Christians have long loved reading about great revivals throughout history. When we read about these revivals, it spurs in us hope that the Spirit can work in our ministry today as he did in ministries throughout the ages to bring masses of people under conviction of sin.

Perhaps the most astonishing revival ever recorded took place in Assyria under the ministry of the prophet Jonah. Having spent three days and three nights in the fish’s belly, Jonah was delivered and commissioned afresh to go to Nineveh. Arriving, he preached a simple message, warning of judgement to come (v. 4). “And the people of Nineveh believed God. They called for a fast and put on sackcloth, from the greatest of them to the least of them” (v. 5). The king of Nineveh proclaimed a public display of repentance (vv. 6–9) and God, seeing their remorse and repentance, spared them the judgement of which he had warned (v. 10).

If we are honest, this display of repentance seems almost unbelievable. But it is precisely in its unbelievableness that it speaks so powerfully to us. There are at least three reasons that this revival strikes us as so unlikely.

First, this revival is perhaps unbelievable because it was so spontaneous. We are accustomed to sharing the gospel over the long haul, fielding difficult questions, and praying fervently for the subjects of our evangelism. We labour to sharpen our presentation of the gospel and our apologetic skills so as to be as effective as possible. Jonah, on the other hand, walked a day’s journey into the city and simply proclaimed, “Yet forty days, and Nineveh shall be overthrown!” There was no presentation of the holiness of God, the sinfulness of man, the cross of Christ, or a call to repent. Yet the entire city—“from the greatest of them to the least of them”—believed the message and fell before God in repentance. It seems incredible that repentance would so spontaneously follow such a short message.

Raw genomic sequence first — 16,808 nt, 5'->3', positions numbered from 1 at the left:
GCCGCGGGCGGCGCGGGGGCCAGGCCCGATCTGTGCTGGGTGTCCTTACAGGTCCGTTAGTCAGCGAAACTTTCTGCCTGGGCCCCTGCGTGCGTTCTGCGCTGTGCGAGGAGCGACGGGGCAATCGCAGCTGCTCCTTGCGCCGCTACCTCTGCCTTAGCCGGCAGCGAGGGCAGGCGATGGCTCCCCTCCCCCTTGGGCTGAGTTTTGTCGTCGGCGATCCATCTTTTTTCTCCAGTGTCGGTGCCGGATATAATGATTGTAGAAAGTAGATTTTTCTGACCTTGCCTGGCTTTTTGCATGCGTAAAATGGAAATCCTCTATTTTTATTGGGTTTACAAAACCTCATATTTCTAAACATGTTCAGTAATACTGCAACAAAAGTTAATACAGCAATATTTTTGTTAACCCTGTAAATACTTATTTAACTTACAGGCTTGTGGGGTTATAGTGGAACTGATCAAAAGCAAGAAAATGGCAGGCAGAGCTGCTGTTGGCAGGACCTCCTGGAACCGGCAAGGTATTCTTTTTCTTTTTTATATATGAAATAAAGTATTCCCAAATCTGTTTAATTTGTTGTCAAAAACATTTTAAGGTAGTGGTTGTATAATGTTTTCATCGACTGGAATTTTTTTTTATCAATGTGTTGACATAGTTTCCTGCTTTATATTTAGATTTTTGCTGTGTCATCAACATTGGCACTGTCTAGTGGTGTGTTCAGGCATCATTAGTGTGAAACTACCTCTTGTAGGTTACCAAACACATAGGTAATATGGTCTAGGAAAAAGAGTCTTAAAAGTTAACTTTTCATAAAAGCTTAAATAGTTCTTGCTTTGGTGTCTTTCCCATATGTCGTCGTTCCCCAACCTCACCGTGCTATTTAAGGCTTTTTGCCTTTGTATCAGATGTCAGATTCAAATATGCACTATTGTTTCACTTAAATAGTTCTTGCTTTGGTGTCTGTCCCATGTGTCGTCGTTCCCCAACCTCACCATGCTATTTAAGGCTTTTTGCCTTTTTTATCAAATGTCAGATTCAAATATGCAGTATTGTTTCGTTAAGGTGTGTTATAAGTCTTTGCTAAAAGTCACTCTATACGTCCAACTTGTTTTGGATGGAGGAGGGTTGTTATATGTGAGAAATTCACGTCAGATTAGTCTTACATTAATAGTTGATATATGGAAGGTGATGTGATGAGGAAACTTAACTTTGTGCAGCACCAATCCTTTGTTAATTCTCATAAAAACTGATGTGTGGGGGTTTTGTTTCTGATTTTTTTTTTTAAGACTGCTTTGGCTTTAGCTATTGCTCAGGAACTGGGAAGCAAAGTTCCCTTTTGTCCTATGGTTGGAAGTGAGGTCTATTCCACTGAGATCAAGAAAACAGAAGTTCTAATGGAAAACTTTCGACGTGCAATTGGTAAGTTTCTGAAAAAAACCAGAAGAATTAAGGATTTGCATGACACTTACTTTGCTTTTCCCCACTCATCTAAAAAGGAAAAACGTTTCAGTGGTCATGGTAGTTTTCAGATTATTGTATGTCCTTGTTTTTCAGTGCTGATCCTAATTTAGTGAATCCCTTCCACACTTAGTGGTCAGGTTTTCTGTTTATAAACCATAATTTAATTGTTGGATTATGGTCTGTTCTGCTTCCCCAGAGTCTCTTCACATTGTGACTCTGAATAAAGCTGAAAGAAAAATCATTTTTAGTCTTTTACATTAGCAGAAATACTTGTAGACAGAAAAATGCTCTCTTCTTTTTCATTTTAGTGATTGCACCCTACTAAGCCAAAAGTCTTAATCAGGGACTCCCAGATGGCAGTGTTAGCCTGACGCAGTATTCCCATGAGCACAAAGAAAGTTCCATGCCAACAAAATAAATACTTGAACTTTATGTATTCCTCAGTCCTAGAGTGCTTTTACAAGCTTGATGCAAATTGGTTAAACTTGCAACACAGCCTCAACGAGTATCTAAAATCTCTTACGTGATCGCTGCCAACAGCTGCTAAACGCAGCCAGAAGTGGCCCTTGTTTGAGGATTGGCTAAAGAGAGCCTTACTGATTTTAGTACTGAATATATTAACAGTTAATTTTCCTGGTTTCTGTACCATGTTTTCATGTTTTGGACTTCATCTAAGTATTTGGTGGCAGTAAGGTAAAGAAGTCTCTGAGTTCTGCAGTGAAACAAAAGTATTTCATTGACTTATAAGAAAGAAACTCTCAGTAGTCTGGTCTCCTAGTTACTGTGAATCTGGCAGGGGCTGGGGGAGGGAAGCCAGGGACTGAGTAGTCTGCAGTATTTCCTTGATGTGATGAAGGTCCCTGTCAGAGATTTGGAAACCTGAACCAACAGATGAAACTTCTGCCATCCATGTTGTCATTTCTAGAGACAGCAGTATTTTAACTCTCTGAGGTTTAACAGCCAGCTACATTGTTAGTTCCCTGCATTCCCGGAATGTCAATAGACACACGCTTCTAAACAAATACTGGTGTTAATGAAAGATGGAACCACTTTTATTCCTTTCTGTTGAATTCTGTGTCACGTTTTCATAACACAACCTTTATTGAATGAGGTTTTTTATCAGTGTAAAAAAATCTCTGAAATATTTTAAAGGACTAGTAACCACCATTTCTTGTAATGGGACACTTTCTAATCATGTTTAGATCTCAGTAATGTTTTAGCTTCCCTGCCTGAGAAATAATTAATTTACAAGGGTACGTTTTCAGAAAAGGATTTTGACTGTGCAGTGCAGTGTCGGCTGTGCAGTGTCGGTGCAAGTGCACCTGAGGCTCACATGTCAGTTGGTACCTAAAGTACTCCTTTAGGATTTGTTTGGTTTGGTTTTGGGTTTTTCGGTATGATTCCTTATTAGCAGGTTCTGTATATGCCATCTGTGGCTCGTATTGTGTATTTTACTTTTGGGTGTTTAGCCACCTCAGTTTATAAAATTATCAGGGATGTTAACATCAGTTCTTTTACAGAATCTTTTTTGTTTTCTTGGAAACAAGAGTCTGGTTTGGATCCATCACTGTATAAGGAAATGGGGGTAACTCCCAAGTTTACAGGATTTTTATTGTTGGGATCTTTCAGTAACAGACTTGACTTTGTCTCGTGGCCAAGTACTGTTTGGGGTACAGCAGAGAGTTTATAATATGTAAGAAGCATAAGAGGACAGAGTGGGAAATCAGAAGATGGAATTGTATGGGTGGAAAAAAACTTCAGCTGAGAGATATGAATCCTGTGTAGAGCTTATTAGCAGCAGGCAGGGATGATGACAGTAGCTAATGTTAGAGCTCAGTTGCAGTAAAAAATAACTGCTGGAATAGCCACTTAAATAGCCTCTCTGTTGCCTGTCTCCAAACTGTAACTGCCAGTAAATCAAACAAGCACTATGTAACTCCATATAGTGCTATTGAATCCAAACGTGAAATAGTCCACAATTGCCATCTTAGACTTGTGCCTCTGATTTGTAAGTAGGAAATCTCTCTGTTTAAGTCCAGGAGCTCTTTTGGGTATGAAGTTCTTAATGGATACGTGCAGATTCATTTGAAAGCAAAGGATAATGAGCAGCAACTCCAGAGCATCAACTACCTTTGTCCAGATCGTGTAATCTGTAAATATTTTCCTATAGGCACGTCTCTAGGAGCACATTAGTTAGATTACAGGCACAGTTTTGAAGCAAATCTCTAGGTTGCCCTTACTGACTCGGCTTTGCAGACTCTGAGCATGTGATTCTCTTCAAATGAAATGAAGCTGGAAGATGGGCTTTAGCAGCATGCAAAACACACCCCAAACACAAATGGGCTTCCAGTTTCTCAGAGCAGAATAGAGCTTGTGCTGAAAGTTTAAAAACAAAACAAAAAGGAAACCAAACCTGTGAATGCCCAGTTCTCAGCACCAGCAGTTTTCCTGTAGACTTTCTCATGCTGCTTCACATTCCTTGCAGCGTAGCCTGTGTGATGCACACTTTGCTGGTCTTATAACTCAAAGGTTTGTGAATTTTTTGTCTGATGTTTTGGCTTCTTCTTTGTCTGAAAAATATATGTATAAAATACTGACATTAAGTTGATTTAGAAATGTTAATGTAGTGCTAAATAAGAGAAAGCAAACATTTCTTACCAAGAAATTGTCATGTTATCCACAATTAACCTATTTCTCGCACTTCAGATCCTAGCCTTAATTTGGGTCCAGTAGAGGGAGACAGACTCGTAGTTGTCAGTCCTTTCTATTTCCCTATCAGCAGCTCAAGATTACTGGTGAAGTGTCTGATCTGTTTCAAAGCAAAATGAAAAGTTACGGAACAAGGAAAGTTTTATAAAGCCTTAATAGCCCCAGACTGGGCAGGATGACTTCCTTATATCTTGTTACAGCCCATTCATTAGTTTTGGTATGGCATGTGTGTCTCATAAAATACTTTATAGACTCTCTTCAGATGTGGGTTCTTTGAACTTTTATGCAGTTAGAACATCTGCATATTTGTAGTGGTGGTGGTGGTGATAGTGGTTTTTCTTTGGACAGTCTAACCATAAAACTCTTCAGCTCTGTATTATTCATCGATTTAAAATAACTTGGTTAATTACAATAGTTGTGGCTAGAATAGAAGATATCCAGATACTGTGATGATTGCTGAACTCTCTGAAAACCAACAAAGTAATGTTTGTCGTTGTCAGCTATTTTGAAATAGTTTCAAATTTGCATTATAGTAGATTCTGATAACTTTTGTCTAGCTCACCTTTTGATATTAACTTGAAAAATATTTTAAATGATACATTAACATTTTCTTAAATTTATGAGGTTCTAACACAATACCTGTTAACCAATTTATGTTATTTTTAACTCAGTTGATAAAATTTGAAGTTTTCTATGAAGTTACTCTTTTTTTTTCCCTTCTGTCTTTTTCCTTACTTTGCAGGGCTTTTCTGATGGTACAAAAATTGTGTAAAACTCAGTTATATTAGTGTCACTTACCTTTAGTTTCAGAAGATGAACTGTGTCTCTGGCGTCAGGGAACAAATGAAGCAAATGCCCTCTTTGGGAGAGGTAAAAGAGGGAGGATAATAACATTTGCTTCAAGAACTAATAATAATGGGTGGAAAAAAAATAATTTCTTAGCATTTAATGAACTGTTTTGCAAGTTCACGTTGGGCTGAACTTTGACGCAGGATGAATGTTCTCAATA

Second, this revival is perhaps unbelievable because it was so comprehensive. “From the greatest of them to the least of them” suggests that adults and children alike believed the gospel. We are sadly far too accustomed to wives with unbelieving husbands, husbands with unbelieving wives, and parents with unbelieving children. We consider it an anomaly when God saves an entire household, let alone an entire city of households. It sounds too good to be true. And yet the Holy Spirit records that that is what happened in Nineveh.

Third, this revival was unbelievable because it was so shortlived. Within a century, Nahum would preach a message of inescapable judgement to the same city that had believed Jonah’s preaching. It may strike us as unlikely that such comprehensive repentance would be so shortlived. Surely the believing legacy would last at least a few generations? How could the Assyrians so comprehensively forget this repentance within such a short space of time?

These questions are understandable, and they highlight an important principle: The story of the Ninevites’ repentance highlights, not the greatness of their faith, but the greatness of God’s forgiveness. That is the lesson we should draw from this text. James Bruckner is correct:

A God who is intensely interested even in the salvation of animals (along with the wicked Ninevites) must be interested in anyone. A God interested in a people who will not sustain their repentance over time is an extravagant God who will welcome anyone who will turn to him. It reveals a wild and off-center God who really does love the wicked in spite of their wickedness or foolishness.

We should not come away from this text impressed with Jonah’s evangelistic methods or with the impressive display of genuine remorse by the Assyrians. We should, instead, come away from the text impressed by the magnitude of God’s grace that searches out every person it will save, rescuing them from the depths of their sin. Unbelievable? Believe it!

As you reflect on Jonah 3 this morning, ask God to give you a fresh appreciation of his extravagant love, which will seek and save every object of its affection.